I am also currently putting together a proposal for a project entitled “Debates on Decoloniality”, which aims to examine: local and global debates on the term “decoloniality” and implications for education/ pedagogy; Fallism as morphing in and out of being a “leaderless movement” under pressures of intersectionality; the role of white “allies” in the South African student movements; the relationship of Fallism to Soweto 1976 but also to much earlier protests in the black schools of the Eastern Cape dating back at least to the 1920s; and the Eastern Cape as a key historical area in debates on decolonization, language and education.

I am interested in the fact that many of UWC’s students are from areas such as the Eastern Cape. The Cape, broadly speaking, is a large and diverse area, rich in languages and local knowledge. In the face of divisive racial tensions, I would like to connect the Western and Eastern Capes – by reaching out to the community immediately around the university, and also to the histories, local knowledges and communities of other areas where our students, and I, have roots.


LVG Blog 1

Fifty shades of mad, bad, and dangerous

Screen Shot 2018-05-29 at 9.23.49 PM

At the end of the Fifty Shades trilogy by E.L. James, Anastasia Steele has succeeded in transforming a controlling, physically-abusive entrepreneur into a doting husband, father of her two children. Miraculously (for a married couple with children) their sex life is still smoking hot and they enjoy BDSM sex. Though not regarded as a great literary feat, the series has been compared to Charlotte Bronte’s Jane Eyre (1847), in which the heroine’s love reforms a stormy, melancholy Romantic bluebeard – replete with a mad wife secreted in the attic – into a somewhat domesticated chap with whom Jane can have a cosy and equal married relationship.

Considering that the Fifty Shades series has sold more copies on Amazon than the entire Harry Potter series combined, and that Jane Eyre is a well-loved text that has been prescribed in school and university curricula around the world for decades, it’s worth pointing out that the myths these works are purveying may not be too helpful for women trapped in abusive relationships. It’s also worth asking whether there are alternatives to the narratives they offer.

Enter gender relations in the novels of South African author Daphne Rooke.

All of Rooke’s major novels present male characters who are mad, bad, and seriously dangerous to know. But for women readers these novels offer a very different message than Jane Eyre and Fifty Shades of Grey.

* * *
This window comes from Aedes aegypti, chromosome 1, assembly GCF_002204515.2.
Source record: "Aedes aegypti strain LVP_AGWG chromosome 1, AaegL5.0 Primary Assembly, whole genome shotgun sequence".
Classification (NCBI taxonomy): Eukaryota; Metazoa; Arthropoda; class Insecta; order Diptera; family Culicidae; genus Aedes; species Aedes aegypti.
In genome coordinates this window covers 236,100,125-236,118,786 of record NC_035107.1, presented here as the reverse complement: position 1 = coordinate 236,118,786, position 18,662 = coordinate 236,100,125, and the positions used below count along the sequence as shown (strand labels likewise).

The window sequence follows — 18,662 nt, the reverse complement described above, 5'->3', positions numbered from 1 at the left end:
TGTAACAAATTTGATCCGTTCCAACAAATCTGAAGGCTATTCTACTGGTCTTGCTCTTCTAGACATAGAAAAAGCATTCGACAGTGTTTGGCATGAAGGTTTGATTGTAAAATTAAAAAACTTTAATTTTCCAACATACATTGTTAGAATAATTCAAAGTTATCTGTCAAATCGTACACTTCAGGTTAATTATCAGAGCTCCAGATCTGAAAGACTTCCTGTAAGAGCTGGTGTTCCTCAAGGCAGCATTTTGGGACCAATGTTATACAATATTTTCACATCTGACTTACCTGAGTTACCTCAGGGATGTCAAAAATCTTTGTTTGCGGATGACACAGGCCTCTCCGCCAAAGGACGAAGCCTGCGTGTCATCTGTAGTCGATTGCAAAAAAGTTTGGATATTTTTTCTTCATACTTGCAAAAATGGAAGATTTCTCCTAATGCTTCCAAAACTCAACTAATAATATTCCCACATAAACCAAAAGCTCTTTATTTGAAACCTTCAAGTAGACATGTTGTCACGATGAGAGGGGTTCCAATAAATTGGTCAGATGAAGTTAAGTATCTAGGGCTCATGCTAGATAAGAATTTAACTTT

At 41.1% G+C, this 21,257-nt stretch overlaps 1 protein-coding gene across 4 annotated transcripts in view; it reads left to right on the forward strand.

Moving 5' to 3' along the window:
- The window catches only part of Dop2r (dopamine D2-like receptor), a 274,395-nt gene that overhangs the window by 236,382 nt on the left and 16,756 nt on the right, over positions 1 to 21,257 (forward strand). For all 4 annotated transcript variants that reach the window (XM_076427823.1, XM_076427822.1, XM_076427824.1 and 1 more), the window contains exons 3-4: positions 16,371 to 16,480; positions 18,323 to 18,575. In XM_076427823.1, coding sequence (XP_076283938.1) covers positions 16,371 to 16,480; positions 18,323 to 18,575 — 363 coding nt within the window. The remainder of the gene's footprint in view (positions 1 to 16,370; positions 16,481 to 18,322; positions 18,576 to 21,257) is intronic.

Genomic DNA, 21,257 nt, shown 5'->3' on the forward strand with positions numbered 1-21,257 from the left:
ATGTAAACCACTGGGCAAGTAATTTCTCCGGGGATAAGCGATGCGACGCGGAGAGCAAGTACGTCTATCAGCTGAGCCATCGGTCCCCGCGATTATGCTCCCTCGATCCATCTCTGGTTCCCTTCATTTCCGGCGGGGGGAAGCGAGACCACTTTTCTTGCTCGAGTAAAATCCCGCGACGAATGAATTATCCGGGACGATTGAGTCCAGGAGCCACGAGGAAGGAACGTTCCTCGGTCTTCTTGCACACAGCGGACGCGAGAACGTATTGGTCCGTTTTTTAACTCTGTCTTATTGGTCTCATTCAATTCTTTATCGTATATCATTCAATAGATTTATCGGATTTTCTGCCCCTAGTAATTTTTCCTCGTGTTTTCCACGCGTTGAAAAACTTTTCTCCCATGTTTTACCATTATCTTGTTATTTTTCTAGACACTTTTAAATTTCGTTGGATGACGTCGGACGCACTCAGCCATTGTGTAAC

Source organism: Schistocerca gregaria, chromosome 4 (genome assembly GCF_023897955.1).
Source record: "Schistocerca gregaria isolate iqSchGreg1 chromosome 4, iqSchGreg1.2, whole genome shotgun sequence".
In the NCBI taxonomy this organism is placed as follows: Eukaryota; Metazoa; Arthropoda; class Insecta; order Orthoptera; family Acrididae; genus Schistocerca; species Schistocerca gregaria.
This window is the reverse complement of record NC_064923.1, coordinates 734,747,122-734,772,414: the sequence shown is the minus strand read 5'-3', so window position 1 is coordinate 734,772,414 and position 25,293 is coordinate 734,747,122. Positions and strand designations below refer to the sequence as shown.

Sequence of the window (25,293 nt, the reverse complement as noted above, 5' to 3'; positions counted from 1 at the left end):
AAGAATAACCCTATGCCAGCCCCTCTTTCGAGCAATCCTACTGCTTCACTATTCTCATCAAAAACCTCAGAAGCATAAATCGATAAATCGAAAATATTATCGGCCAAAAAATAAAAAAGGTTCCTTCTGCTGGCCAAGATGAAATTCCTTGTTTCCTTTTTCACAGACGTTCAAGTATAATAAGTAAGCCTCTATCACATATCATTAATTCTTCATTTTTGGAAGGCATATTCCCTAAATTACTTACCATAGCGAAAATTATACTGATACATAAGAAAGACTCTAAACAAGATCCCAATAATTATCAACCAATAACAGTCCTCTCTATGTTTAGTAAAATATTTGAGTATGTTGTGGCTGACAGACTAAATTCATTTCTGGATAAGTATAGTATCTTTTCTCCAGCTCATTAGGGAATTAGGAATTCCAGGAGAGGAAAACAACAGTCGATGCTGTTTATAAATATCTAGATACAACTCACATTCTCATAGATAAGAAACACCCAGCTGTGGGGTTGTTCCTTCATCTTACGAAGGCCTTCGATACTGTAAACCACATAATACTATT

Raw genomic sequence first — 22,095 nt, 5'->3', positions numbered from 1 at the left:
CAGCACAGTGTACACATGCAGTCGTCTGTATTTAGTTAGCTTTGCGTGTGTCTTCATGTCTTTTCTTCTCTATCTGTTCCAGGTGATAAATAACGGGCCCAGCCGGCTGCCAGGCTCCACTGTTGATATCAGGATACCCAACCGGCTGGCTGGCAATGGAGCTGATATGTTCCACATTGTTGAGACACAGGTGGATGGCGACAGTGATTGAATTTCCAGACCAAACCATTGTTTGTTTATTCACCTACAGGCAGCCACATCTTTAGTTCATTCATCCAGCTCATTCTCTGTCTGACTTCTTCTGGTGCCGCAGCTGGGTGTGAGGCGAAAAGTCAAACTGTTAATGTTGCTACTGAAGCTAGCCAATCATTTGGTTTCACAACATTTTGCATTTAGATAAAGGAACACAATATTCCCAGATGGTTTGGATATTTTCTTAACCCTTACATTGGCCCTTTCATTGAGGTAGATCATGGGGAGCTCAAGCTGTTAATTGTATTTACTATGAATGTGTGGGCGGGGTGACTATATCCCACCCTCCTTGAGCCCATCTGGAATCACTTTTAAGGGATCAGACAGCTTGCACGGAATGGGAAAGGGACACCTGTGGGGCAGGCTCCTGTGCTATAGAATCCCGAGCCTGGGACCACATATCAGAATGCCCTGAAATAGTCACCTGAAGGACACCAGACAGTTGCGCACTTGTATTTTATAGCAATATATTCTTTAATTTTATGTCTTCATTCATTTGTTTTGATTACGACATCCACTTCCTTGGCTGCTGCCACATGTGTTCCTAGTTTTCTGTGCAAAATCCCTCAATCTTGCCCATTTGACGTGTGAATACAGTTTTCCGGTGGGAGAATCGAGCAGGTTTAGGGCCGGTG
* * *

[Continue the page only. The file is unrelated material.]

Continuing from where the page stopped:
I am going to focus here on Rooke’s Mittee (1950), mainly because it is a rewriting of Jane Eyre, and also because it is one of my favourite novels. You have likely not heard of Mittee before, though you may have heard of Wide Sargasso Sea (1966), by Jean Rhys, which is also a subversive retelling of Charlotte Bronte’s famous story.

Screen Shot 2018-05-29 at 9.40.17 PM.png

In a similar vein to Wide Sargasso Sea, Mittee is about a love triangle, from the perspective of a “Creole” woman. The novel is set in the Transvaal in the lead up to and during the South African War of 1899-1902, and told by Selina, the young and beautiful “coloured” servant of a young and beautiful white woman, Mittee. Selina begins by describing her peaceful life with her husband Fanie, before telling the story of her youth with Mittee in an extended flashback that comprises most of the novel. She describes how she was having an affair with Mittee’s fiancé, Paul, and it seems that she was in love with him, though he treats her dismissively and even hatefully at times. Her relationship with Paul must be kept as secret as Bertha Rochester locked away in the attic. Though she loves Mittee “as a sister”, Selina is often overcome by jealousy, and on one occasion rips up the silk for Mittee’s wedding dress, recalling the incident in Jane Eyre where Bertha enters Jane’s room and tears her wedding veil in half.

Like Bronte’s Rochester, Paul in Mittee is a dark and powerful Byronic character who first appears in the narrative on horseback. His demonic intensity and intertwined sadism and appetite for dark-skinned or ethnically-ambiguous women have much in common with Rhys’s Rochester.